The sixth Metamoris event kicks off Saturday in bizarre fashion as the organization has refused entry to both media and fans and elected to essentially not promote the card. Much of whatever is planned has been kept secret. That said, the card itself features top MMA and UFC stars, decorated jiu-jitsu champions and everything in between.
What: Metamoris 6
Where: California, U.S.A.
When: The live stream for all matches begins on Metamoris.com at 6 p.m. ET
Josh Barnett vs. Ryron Gracie
All the respect in the world to Gracie for taking this on short notice (although I'm told it's been known for some time Cyborg Abreu was injured) as well as being hugely undersized, but I just don't see how he gets this done. Barnett is too good and too dominant with position and pressure. Gracie has sensational defense, so even with a draw he looks like a winner, but he's going to have to block all the cross faces Dean Lister didn't, stay out of side control and not live on bottom. That is going to be a miserable place to be for 20 minutes.
Chael Sonnen vs. Babalu Sobral
It's not entirely clear Sobral can defeat Sonnen if he pulls guard or somehow ends up on bottom. Sonnen's balance, posture and willingness to not engage on his opposition's terms makes it hard to do much of anything. If the Brazilian can get to the back, however, now we're talking. I'm not ruling out half guard sweeps or reversals, but Sonnen probably has the ability to stand up if he finds himself on bottom. On Sonnen's back, though, Sobral might be able to do wonders, if not choking him, then finding an arm for any number of attacks.
Joe Lauzon vs. Dillon Danis
I have a ton of respect for Lauzon, not just because of his abilities, but athletic courage as well. He has a self belief and commitment to the process of winning that takes the costs of battle for what they are. Technically speaking, he also has enough to make things interesting early. Danis is the Marcelo Garcia student who is king of the kneebars. His run at the most recent Pan Ams was beyond exception. As it turns out, Lauzon may not be on the same level as Danis, but he lives in the same world and speaks the same language. Ultimately, I expect the better grappler of the two to do what he does, but the back and forth early should be fun.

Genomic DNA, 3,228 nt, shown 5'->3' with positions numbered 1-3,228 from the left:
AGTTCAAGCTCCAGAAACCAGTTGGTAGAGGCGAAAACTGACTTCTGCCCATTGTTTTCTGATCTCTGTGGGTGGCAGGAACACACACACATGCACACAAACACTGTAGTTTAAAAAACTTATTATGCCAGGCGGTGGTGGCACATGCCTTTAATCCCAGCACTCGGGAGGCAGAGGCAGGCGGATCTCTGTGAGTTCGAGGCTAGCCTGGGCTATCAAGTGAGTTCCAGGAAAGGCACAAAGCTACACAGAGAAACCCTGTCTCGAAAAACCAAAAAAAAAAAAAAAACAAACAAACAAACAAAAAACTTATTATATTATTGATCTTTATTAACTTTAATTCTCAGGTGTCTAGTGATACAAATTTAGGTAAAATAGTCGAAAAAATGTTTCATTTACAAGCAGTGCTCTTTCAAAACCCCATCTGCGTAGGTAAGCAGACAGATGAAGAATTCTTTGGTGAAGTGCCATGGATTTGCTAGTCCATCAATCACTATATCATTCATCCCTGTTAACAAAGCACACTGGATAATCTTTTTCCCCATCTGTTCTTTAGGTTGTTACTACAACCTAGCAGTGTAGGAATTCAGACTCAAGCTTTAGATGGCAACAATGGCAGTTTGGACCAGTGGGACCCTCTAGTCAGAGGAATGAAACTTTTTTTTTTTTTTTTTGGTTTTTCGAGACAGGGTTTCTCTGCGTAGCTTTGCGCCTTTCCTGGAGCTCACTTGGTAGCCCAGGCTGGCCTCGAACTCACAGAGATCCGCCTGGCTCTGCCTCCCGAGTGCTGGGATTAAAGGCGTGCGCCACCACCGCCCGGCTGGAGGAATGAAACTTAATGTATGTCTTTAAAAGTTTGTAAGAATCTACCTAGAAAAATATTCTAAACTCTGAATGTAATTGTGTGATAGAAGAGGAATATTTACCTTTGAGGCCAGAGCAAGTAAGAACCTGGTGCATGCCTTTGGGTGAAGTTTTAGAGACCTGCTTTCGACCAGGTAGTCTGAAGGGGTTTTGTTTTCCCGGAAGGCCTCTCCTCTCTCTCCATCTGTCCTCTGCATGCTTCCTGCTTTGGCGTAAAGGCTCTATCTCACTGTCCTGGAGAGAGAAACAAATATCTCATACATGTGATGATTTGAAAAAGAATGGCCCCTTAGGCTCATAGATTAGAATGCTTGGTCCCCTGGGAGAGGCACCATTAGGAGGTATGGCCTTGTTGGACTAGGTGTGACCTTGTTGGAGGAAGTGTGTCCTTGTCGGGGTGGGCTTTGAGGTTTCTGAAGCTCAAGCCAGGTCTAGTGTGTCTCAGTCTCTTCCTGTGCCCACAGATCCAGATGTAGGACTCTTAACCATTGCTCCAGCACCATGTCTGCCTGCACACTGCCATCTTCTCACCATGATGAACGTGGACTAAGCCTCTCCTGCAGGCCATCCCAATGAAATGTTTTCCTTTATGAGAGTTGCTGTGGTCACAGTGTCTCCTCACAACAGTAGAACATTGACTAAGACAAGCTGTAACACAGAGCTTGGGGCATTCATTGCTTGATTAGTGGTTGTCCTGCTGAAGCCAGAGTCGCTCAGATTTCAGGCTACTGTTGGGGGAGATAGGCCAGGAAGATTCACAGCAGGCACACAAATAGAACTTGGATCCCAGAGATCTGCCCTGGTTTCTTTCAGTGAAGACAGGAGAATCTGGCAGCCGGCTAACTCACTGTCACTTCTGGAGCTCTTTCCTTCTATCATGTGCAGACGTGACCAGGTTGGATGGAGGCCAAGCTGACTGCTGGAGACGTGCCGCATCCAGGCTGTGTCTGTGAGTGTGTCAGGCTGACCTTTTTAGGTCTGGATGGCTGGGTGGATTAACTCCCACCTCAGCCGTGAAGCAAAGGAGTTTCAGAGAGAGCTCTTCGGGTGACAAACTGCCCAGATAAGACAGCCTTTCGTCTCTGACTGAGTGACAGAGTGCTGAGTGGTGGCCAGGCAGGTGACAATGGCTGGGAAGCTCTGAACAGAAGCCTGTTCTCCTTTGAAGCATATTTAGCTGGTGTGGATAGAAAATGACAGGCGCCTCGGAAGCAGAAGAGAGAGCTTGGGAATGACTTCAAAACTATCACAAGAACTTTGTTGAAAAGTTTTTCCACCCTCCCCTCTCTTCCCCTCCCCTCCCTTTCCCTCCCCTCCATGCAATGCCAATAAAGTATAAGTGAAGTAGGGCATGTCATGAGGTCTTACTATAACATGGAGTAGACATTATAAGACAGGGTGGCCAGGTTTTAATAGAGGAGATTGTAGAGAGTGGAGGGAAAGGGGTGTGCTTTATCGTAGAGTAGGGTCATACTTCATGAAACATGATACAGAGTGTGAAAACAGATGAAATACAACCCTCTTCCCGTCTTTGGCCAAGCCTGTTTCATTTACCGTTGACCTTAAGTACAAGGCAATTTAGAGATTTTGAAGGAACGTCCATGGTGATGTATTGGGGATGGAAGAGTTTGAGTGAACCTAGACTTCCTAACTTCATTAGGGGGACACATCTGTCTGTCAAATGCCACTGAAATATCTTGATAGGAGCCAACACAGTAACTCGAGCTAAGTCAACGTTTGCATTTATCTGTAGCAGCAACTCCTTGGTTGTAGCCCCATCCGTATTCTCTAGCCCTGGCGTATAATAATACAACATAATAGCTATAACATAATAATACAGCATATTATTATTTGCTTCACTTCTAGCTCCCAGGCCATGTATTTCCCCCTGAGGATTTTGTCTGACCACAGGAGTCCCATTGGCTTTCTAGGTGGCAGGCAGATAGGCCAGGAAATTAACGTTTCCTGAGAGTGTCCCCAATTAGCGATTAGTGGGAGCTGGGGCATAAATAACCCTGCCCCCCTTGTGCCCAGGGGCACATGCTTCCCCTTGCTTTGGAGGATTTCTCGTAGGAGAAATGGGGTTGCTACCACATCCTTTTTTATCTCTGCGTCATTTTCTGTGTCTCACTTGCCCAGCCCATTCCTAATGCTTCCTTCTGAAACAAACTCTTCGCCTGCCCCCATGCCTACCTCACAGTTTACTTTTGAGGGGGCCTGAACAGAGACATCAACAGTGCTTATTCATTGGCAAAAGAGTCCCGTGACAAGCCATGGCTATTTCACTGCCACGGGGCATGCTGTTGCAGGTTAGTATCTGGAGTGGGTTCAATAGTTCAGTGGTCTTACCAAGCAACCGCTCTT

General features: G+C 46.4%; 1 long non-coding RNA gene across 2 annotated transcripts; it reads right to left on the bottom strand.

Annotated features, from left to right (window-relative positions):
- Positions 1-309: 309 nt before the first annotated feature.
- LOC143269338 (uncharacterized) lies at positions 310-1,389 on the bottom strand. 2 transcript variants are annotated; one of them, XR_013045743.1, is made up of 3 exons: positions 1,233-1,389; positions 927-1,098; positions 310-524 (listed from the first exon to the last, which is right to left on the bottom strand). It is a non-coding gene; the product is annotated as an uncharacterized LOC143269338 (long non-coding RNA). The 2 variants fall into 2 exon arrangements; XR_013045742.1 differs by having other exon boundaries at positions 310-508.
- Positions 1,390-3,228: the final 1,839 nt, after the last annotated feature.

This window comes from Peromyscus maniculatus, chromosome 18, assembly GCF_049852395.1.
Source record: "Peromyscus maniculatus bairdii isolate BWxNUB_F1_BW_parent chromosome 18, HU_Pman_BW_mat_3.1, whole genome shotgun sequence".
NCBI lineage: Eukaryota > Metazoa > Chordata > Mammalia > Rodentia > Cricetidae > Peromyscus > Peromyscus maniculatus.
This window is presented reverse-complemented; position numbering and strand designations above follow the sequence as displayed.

Xande Ribeiro vs. Keenan Cornelius
This one is tough to call. Ribeiro is a superb guard passer, so I'm not sure Cornelius wants to spend time underneath if he can't play worm guard. Besides, he's been working his long step pass on everyone, perhaps that's a plan if he can make it happen. How he gets there? I don't know. Reverse de la Riva? Single-leg X? It's a really tough call. Once on top, Cornelius can pass and maintain position, but I have a feeling neither is going to get out of this what they want.
Clark Gracie vs. Roberto Satoshi
Since this is a gi match, Satoshi should look much better this time. He is great with attacks from sleeve control, particularly sweeps. He has fantastic half guard sweeps, and I suspect he'll prefer to take position while Gracie pulls. From there, I'm looking for Gracie to work a berimbolo to the back (or his vaunted oma plata game) while Satoshi works to stuff half positions, use the gi grips for brabo chokes and catch Gracie in transition. I suspect both guys will end not catching the other in a competitive match.
Jeff Monson vs. Jimmy Friedrich
I'm not sure what to make of this. Monson is as credentialed a heavyweight no gi grappler as they come, but is beaten down by years of injury, surgery and the like. He still looks physically intimidating, but I'm not sure he has the mechanical movement he once had. Friedrich, on the other hand, can invert, re-guard quick and possesses a nice array of leg attacks, all chained together in interconnected webs. Part of me wants to say 20 minutes is too long for Monson to handle. The other part tells me he'll pass guard rather easily, only to secure any variety of choke he's known for with a fair amount of ease.